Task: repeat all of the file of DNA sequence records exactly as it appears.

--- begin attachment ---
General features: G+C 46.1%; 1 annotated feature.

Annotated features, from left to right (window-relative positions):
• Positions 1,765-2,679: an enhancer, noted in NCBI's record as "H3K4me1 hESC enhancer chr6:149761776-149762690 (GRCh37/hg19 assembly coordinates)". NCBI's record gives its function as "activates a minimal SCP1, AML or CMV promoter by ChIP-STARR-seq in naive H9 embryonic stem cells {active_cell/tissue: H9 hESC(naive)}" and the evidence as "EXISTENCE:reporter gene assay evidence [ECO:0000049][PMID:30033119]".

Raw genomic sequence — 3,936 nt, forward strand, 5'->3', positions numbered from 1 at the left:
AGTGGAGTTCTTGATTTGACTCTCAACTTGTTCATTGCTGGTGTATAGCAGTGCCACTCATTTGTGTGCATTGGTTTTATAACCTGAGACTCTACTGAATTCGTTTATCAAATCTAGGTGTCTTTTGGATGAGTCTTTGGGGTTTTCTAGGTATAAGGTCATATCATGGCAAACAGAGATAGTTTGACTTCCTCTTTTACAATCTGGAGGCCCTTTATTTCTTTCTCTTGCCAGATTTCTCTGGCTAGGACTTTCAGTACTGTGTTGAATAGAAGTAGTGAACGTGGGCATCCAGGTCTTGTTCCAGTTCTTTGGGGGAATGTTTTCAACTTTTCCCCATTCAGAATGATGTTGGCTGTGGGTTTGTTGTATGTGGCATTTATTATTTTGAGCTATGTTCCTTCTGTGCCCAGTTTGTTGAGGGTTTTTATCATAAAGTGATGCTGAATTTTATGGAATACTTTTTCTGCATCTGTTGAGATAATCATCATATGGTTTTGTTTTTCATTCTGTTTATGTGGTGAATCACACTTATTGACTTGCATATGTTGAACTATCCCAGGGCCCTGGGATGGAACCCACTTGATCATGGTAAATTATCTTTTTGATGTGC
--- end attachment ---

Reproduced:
General features: G+C 46.1%; 1 annotated feature.

Annotated features, from left to right (window-relative positions):
• Positions 1,765-2,679: an enhancer, noted in NCBI's record as "H3K4me1 hESC enhancer chr6:149761776-149762690 (GRCh37/hg19 assembly coordinates)". NCBI's record gives its function as "activates a minimal SCP1, AML or CMV promoter by ChIP-STARR-seq in naive H9 embryonic stem cells {active_cell/tissue: H9 hESC(naive)}" and the evidence as "EXISTENCE:reporter gene assay evidence [ECO:0000049][PMID:30033119]".

Raw genomic sequence — 3,936 nt, forward strand, 5'->3', positions numbered from 1 at the left:
AGTGGAGTTCTTGATTTGACTCTCAACTTGTTCATTGCTGGTGTATAGCAGTGCCACTCATTTGTGTGCATTGGTTTTATAACCTGAGACTCTACTGAATTCGTTTATCAAATCTAGGTGTCTTTTGGATGAGTCTTTGGGGTTTTCTAGGTATAAGGTCATATCATGGCAAACAGAGATAGTTTGACTTCCTCTTTTACAATCTGGAGGCCCTTTATTTCTTTCTCTTGCCAGATTTCTCTGGCTAGGACTTTCAGTACTGTGTTGAATAGAAGTAGTGAACGTGGGCATCCAGGTCTTGTTCCAGTTCTTTGGGGGAATGTTTTCAACTTTTCCCCATTCAGAATGATGTTGGCTGTGGGTTTGTTGTATGTGGCATTTATTATTTTGAGCTATGTTCCTTCTGTGCCCAGTTTGTTGAGGGTTTTTATCATAAAGTGATGCTGAATTTTATGGAATACTTTTTCTGCATCTGTTGAGATAATCATCATATGGTTTTGTTTTTCATTCTGTTTATGTGGTGAATCACACTTATTGACTTGCATATGTTGAACTATCCCAGGGCCCTGGGATGGAACCCACTTGATCATGGTAAATTATCTTTTTGATGTGC